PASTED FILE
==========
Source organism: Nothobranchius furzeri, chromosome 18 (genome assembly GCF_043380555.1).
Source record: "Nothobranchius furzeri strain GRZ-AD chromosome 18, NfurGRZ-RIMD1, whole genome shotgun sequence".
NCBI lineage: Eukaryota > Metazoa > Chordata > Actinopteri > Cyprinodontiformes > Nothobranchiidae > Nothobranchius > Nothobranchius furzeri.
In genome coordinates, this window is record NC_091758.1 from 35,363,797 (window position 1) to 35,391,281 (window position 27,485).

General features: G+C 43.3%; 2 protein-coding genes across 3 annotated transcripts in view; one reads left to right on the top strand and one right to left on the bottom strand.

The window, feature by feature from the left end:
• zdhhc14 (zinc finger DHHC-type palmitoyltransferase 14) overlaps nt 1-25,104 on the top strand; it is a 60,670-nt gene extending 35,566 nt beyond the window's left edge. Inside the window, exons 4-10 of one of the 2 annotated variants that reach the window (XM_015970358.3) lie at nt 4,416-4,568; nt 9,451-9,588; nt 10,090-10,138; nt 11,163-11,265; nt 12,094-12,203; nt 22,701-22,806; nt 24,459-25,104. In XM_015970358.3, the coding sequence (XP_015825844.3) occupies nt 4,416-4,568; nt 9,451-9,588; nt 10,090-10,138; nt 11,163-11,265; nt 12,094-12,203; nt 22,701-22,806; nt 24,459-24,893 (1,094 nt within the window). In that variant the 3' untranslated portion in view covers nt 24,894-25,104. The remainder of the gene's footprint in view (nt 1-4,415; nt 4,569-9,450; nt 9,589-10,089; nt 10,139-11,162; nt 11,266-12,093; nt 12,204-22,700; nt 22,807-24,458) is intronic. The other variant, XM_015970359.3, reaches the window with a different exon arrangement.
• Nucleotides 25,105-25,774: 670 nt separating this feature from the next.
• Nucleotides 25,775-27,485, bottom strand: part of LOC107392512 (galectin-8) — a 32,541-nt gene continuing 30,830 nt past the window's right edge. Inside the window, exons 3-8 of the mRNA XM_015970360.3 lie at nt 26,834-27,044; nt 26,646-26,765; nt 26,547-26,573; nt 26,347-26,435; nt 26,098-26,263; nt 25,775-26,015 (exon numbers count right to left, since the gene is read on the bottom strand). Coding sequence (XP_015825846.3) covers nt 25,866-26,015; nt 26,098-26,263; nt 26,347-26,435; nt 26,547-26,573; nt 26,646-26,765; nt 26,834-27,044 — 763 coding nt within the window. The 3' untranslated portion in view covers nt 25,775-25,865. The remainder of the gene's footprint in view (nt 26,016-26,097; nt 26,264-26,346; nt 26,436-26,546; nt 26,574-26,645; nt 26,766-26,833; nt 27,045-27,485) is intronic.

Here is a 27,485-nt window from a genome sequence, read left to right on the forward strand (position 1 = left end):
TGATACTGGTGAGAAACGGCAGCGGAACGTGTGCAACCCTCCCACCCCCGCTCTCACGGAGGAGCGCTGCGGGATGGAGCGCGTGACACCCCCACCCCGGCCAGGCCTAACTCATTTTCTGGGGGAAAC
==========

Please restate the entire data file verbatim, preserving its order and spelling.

Source organism: Nothobranchius furzeri, chromosome 18 (genome assembly GCF_043380555.1).
Source record: "Nothobranchius furzeri strain GRZ-AD chromosome 18, NfurGRZ-RIMD1, whole genome shotgun sequence".
NCBI lineage: Eukaryota > Metazoa > Chordata > Actinopteri > Cyprinodontiformes > Nothobranchiidae > Nothobranchius > Nothobranchius furzeri.
In genome coordinates, this window is record NC_091758.1 from 35,363,797 (window position 1) to 35,391,281 (window position 27,485).

General features: G+C 43.3%; 2 protein-coding genes across 3 annotated transcripts in view; one reads left to right on the top strand and one right to left on the bottom strand.

The window, feature by feature from the left end:
• zdhhc14 (zinc finger DHHC-type palmitoyltransferase 14) overlaps nt 1-25,104 on the top strand; it is a 60,670-nt gene extending 35,566 nt beyond the window's left edge. Inside the window, exons 4-10 of one of the 2 annotated variants that reach the window (XM_015970358.3) lie at nt 4,416-4,568; nt 9,451-9,588; nt 10,090-10,138; nt 11,163-11,265; nt 12,094-12,203; nt 22,701-22,806; nt 24,459-25,104. In XM_015970358.3, the coding sequence (XP_015825844.3) occupies nt 4,416-4,568; nt 9,451-9,588; nt 10,090-10,138; nt 11,163-11,265; nt 12,094-12,203; nt 22,701-22,806; nt 24,459-24,893 (1,094 nt within the window). In that variant the 3' untranslated portion in view covers nt 24,894-25,104. The remainder of the gene's footprint in view (nt 1-4,415; nt 4,569-9,450; nt 9,589-10,089; nt 10,139-11,162; nt 11,266-12,093; nt 12,204-22,700; nt 22,807-24,458) is intronic. The other variant, XM_015970359.3, reaches the window with a different exon arrangement.
• Nucleotides 25,105-25,774: 670 nt separating this feature from the next.
• Nucleotides 25,775-27,485, bottom strand: part of LOC107392512 (galectin-8) — a 32,541-nt gene continuing 30,830 nt past the window's right edge. Inside the window, exons 3-8 of the mRNA XM_015970360.3 lie at nt 26,834-27,044; nt 26,646-26,765; nt 26,547-26,573; nt 26,347-26,435; nt 26,098-26,263; nt 25,775-26,015 (exon numbers count right to left, since the gene is read on the bottom strand). Coding sequence (XP_015825846.3) covers nt 25,866-26,015; nt 26,098-26,263; nt 26,347-26,435; nt 26,547-26,573; nt 26,646-26,765; nt 26,834-27,044 — 763 coding nt within the window. The 3' untranslated portion in view covers nt 25,775-25,865. The remainder of the gene's footprint in view (nt 26,016-26,097; nt 26,264-26,346; nt 26,436-26,546; nt 26,574-26,645; nt 26,766-26,833; nt 27,045-27,485) is intronic.

Here is a 27,485-nt window from a genome sequence, read left to right on the forward strand (position 1 = left end):
TGATACTGGTGAGAAACGGCAGCGGAACGTGTGCAACCCTCCCACCCCCGCTCTCACGGAGGAGCGCTGCGGGATGGAGCGCGTGACACCCCCACCCCGGCCAGGCCTAACTCATTTTCTGGGGGAAAC